Wednesday, November 21, 2007

North & South

Jenni met a fellow Janeite (I can hear Dwain's cries of horror) who loaned her a BBC production of an Elizabeth Gaskell novel, North & South. It takes place during the Victorian age and tells the story of a minister and his family who move north to a mill town because he objected to some religious detail the bishop wanted to force him to acknowledge. They meet a mill owner, Mr. Thornton, who is very business-oriented but still interested in being educated.
There are plenty of clashes between Mr. Thornton and the minister's daughter, Margaret. Of course they fall in love. It's not just a love story, though. There is a lot of commentary on the social and economic issues of the time. The story focuses on the hardship of the mill-workers and the contrasting concerns of the mill-owners. It was very interesting.
The movie was beautifully shot. The scenes within the cotton mill were gorgeous while disturbing. Tufts of cotton filled the air while the looms worked, like snow, yet it was quite clear how damaging it was to the workers, who breathed the stuff in daily and suffered for it. One of the millworkers says, "When I think of hell, it is white."

Friday, November 16, 2007

Literature and faith

A friend recently asked me my opinion on a particular book and how it relates to the Christian faith. I plan to give it some thought because I wish to respect the concerns some people have concerning the book, while at the same time respecting the concerns the book itself raises.

This has made me think about the activity of reading itself, always a rather dangerous thing, and the relationship between reading and life. For children, this relation can sometimes be obscured so that the two are interchangeable, and in other cases it can heighten the similarities and differences between the two so that the reader's understanding of life is transformed, or challenged. We hope for the latter, but sometimes welcome the former.

I know that reading helped me while I was growing up, not only in the more mundane function of developing a better understanding of language that I could not hear, but in dealing with the frustrations of a life that I felt was rather unfair, and still feel the effects of. We all have thorns in our sides that we wish to escape, and for me, reading was my form of escape. For children, they tend to want to escape the thorn of not being an adult (funny that we adults long for childhood when we spent all of it wishing we could grow up faster) or something like that. Reading is one way of doing that.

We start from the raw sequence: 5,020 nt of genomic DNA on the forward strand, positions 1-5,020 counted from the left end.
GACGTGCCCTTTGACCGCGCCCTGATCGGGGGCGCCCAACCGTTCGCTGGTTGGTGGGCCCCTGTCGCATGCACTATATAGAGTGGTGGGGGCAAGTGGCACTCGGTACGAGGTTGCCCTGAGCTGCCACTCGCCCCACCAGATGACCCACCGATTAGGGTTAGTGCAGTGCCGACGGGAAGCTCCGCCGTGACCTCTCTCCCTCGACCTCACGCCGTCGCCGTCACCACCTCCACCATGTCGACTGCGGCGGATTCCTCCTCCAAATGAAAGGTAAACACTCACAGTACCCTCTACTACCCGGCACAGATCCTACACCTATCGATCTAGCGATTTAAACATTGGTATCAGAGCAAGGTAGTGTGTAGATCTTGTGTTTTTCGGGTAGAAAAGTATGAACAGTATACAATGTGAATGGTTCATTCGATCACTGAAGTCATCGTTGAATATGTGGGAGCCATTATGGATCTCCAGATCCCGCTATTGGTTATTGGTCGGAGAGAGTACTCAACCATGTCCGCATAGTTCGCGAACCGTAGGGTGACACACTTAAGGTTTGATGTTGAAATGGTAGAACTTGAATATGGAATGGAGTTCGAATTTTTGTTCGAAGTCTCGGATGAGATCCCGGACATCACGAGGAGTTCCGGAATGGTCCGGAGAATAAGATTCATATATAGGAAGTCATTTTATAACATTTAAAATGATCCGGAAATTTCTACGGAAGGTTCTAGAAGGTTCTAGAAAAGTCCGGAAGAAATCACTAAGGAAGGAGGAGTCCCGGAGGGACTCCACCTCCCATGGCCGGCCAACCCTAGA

I used to be all for letting a kid read whatever they want. Now I hesitate, since there are clearly some books that children simply are not mature enough to process or understand fully. How do we determine what books should be saved for later, and what are fine to read whenever? Do we seek to protect a child from the "bad" things of life, knowing that they will have to come to terms with them sooner or later?

What about issues of religion or morality? Should we try to protect children from different ways of thinking, or allow them to work through it on their own? These are hard questions to consider, especially for parents who want to raise their children in a particular faith. It is tempting to restrict the reading of any kind of literature that opposes their particular faith, but such control tends to lead to children determined to read such "rebellious" literature.

So what is a parent to do? My personal inclination is to allow children to read a broad range of literature they so desire, making sure the literature falls within their reading/maturity level. How else can we understand why we believe what we believe if those beliefs have not been challenged? God has survived much worse attacks than that of some book advocating atheism.

Having worked at Joseph-Beth and seeing the kinds of books available, I know that I would be more reluctant to let my kid read series like "Gossip Girls," which advocate a selfish, consumerist, back-stabbing way of life than some book in which faeries and goblins roam, or where the protoganist has encountered some devastating life event and questions the purpose of life.

I'm going to get off my soapbox here, since I'm sure only one person is reading this to the end. :)

It is finished

I break my blogger fast (I doubt any of you would have really wanted to read what I was thinking about, namely controlled vocabularies and strategic planning and all that fun stuff).

I have just turned in my COMPs essay and must now wait to find out whether I am a librarian or not.

I do get a second chance if I don't pass this time.

Sunday, November 11, 2007

A "better" accent quiz

Jon says this is a better quiz than the other one.

What American accent do you have? (Best version so far)


You have a Northern accent. That could either be the Chicago/Detroit/Cleveland/Buffalo accent (easily recognizable) or the Western New England accent that news networks go for.

Personality Test Results

Click Here to Take This Quiz
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Friday, November 09, 2007

What do you sound like?

Here's an interesting quiz.

What American accent do you have?
Your Result: The Midland

"You have a Midland accent" is just another way of saying "you don't have an accent." You probably are from the Midland (Pennsylvania, southern Ohio, southern Indiana, southern Illinois, and Missouri) but then for all we know you could be from Florida or Charleston or one of those big southern cities like Atlanta or Dallas. You have a good voice for TV and radio.

The Inland North
The Northeast
The West
The South
North Central
What American accent do you have?
Quiz Created on GoToQuiz